Most writing about new technology sounds painfully outdated within a few years. It’s hard to evoke the thrill of a new device or technique which will soon be commonplace, harder still to capture its effects on the society which anxiously welcomes it.
Modern plane travel has accustomed us to traveling vast distances in a matter of hours. This is, of course, a great convenience. But it can never match the pleasure and satisfaction earned by those dawdlers who have the time to enjoy older modes of transportation - the train, or, what our friend Neil Watson rolled from Mexico City to Oaxaca to Huatulco in, the car.
Miami is one of the great American cities. It’s a vacation destination for beach lovers, and home to a thriving Cuban-American population. Sadly, it was recently flooded by Hurricane Irma, and now may be affected by Hurricane Maria as well. In this photo essay, Neil Watson shares a few of the facets of the jewel that is Miami.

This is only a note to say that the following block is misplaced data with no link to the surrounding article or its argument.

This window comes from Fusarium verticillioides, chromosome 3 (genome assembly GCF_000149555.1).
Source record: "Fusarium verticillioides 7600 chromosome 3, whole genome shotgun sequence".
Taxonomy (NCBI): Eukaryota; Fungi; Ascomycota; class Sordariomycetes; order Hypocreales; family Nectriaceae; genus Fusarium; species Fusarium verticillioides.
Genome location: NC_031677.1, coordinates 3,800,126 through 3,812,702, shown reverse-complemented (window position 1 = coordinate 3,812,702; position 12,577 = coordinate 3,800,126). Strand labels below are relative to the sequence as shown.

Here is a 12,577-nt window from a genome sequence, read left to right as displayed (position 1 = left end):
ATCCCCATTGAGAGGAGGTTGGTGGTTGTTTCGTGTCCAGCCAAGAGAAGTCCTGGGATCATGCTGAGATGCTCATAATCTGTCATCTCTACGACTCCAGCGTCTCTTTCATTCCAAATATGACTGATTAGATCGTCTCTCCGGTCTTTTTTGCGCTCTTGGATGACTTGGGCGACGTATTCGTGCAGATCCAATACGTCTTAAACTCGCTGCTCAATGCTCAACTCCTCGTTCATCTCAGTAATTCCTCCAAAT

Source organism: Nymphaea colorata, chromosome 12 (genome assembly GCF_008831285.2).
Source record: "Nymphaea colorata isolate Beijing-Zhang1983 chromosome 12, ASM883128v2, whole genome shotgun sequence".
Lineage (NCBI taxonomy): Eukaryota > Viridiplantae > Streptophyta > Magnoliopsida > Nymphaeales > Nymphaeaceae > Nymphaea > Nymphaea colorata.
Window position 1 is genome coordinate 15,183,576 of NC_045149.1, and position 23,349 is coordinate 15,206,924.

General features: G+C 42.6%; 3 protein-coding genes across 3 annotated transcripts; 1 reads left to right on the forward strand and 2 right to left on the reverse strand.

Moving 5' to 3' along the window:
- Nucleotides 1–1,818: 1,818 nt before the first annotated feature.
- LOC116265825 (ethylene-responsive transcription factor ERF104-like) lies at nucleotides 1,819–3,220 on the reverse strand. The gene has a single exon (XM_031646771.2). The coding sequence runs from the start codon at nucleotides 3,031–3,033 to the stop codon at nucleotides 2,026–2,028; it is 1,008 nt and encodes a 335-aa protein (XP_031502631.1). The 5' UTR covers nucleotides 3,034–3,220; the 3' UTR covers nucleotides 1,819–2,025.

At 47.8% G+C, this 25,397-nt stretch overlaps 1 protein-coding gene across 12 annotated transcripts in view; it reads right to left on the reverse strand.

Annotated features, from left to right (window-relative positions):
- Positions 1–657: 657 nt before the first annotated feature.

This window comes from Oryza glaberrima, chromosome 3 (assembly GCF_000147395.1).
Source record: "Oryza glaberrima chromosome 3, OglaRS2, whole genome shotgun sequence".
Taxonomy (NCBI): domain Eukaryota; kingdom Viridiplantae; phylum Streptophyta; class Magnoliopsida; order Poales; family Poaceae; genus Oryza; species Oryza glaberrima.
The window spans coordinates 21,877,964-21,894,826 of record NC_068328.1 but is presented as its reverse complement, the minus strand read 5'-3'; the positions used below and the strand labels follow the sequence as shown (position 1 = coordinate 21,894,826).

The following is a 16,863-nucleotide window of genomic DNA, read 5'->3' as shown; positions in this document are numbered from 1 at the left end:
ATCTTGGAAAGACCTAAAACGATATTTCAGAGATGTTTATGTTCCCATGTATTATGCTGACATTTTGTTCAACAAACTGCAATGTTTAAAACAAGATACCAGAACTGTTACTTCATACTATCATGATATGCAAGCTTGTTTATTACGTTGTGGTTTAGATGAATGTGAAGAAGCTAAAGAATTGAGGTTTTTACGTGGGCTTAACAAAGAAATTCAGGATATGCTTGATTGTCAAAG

Among Italians, Milan is widely considered the ugliest city in the country. It’s true the city’s industrial history and financial present have not left the cultural riches of Florence or Rome or Naples or Venice or even quaint, clean Turin farther north or gems like Verona to the east.
Montreal offers visitors a little bit of old Europe without the trans-Atlantic flight. The vibrant cafe and restaurant scene, the French language (although Parisians might scoff). But the cobblestone streets no longer. They are now being ripped up, to be replaced by concrete. These new streets may provide surer footing. Kinder on the ankles, perhaps. But there are some places they’ll never go.
Every time I’m in Florence for Pitti Uomo, I find myself hoping that one day my passport will miraculously say Repubblica Italiana. I learn the language, eat the food and perfect the hand gestures. Yet, I remain an outsider. But an observant one. Here are some non tourist pictures of the city I'd love to call home.